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An undated screenshot of a message recently visible on the Silk Road website. (Handout via The New York Times)HANDOUT/The New York Times

The Federal Bureau of Investigation's indictment and arrest of Ross Ulbricht, the libertarian proprietor of a digital business called Silk Road, confirm that, though there can be such a thing as a libertarian, digital currency not backed by any nation-state – in this instance, the Bitcoin – it cannot have liberty from some of the most powerful manifestations of the state: criminal prohibitions and prosecutions.

If the charges are true, Silk Road dealt in a variety of goods, but mostly illegal drugs; "forgeries" was one of the other shopping categories on the site. The FBI indictment says that Silk Road had revenue of about $1.2-billion, from its launch in January, 2011 to its end – which suggests a large proportion of the total quantity of Bitcoin, though the FBI seized only $3.6-million worth.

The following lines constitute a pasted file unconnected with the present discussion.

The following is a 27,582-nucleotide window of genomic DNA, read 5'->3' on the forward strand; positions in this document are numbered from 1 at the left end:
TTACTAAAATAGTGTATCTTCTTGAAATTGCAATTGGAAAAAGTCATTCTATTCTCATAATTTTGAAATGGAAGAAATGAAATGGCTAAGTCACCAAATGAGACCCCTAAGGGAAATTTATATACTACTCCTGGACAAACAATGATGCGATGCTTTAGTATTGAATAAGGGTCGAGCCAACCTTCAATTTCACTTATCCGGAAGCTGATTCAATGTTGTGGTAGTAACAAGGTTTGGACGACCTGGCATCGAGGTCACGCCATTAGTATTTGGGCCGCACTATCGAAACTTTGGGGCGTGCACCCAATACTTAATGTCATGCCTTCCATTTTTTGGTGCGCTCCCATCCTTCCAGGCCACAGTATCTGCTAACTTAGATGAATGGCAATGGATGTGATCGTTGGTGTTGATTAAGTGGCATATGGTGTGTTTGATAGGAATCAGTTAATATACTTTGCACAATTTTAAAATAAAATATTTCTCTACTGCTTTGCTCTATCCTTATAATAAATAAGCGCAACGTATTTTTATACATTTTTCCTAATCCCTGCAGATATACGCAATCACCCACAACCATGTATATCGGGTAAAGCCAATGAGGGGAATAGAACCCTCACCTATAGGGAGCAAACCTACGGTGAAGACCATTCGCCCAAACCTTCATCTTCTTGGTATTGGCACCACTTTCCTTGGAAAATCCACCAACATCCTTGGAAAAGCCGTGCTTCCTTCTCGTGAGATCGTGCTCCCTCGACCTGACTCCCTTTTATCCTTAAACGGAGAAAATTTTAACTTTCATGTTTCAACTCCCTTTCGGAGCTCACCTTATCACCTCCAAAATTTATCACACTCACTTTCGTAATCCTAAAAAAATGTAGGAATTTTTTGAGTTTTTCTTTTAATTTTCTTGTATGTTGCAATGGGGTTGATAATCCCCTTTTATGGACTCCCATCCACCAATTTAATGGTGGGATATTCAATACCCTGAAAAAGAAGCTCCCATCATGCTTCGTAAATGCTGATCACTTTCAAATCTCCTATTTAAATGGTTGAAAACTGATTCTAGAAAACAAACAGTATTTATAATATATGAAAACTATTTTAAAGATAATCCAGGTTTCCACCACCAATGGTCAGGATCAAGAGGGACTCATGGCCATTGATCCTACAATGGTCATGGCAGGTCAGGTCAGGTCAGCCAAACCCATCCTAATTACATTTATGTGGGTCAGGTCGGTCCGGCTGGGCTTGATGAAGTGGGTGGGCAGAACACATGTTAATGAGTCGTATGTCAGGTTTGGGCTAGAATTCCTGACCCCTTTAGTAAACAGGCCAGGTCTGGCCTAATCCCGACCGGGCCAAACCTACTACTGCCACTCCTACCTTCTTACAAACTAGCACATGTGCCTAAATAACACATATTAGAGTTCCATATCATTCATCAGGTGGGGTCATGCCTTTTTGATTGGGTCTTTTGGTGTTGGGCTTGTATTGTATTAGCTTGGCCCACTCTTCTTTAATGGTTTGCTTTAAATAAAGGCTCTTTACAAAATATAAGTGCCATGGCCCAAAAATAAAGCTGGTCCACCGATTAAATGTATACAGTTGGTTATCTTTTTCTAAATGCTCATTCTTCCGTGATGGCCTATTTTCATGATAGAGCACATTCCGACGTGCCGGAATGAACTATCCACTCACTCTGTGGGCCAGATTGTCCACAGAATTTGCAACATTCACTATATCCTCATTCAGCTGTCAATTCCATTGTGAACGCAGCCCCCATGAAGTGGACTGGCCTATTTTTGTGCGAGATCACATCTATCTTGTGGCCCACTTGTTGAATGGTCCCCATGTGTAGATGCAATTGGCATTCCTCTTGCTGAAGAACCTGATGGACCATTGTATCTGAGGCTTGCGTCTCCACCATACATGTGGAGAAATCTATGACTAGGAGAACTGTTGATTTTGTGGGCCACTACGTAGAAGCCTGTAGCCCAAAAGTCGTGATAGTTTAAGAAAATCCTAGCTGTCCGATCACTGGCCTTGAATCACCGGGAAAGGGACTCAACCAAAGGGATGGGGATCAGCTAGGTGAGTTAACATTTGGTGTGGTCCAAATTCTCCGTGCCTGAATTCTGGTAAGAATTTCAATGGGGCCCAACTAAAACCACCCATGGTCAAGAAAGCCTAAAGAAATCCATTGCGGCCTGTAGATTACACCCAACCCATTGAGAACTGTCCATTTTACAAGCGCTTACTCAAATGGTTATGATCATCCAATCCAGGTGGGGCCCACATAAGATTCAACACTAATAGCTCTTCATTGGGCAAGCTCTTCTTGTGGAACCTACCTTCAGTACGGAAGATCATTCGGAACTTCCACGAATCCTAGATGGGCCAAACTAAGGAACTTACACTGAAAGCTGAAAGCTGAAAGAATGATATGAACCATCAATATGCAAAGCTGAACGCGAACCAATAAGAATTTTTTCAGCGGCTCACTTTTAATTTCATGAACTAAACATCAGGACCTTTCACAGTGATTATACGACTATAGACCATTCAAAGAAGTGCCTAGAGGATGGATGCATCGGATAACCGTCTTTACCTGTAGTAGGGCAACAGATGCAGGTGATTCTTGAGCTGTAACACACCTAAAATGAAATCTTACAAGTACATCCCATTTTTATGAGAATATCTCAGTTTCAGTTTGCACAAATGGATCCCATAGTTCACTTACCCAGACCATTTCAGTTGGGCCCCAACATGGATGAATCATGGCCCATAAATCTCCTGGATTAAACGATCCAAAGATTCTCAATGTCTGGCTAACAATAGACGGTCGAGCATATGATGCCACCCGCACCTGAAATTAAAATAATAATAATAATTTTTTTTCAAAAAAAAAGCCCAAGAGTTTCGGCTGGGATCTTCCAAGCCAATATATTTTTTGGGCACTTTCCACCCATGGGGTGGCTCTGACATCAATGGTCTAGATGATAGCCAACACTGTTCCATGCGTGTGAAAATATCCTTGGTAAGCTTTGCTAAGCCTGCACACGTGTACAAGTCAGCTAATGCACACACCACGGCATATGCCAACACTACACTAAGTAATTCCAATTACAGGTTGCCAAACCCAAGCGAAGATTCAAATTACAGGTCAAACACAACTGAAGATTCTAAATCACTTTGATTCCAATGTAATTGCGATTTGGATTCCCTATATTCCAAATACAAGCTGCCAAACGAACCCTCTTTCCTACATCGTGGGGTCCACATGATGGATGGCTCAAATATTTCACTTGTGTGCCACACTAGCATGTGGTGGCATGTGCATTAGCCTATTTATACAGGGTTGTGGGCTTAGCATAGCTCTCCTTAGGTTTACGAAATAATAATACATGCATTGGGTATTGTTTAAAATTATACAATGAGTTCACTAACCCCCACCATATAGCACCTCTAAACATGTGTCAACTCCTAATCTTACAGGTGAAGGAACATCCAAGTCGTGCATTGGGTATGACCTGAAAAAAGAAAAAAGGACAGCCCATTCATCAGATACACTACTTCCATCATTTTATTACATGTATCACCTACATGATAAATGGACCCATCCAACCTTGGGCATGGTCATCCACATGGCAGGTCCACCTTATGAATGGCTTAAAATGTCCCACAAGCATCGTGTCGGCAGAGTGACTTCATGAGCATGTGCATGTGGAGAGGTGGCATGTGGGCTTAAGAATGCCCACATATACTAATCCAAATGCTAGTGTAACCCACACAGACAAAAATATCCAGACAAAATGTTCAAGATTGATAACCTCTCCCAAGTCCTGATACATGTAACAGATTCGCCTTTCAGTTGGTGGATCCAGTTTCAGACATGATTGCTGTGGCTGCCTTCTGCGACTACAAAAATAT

Freakishly, Internet pseudonymity may have led Mr. Ulbricht to be defrauded into thinking he had successfully hired a hit man to kill a Canadian.

Even the most technologically adept anarchist is not free of the international state system. The FBI got through Silk Road's encryption and obtained access to its server "in a certain country," thanks to a mutual legal assistance treaty. In the wake of Edward Snowden's disclosures about the U.S. National Security Agency, that invites questions about whether there were any search warrants or any other form of lawful access.

It remains to be seen whether the taming of the Bitcoin and other digital currencies will make them respectable or merely superfluous.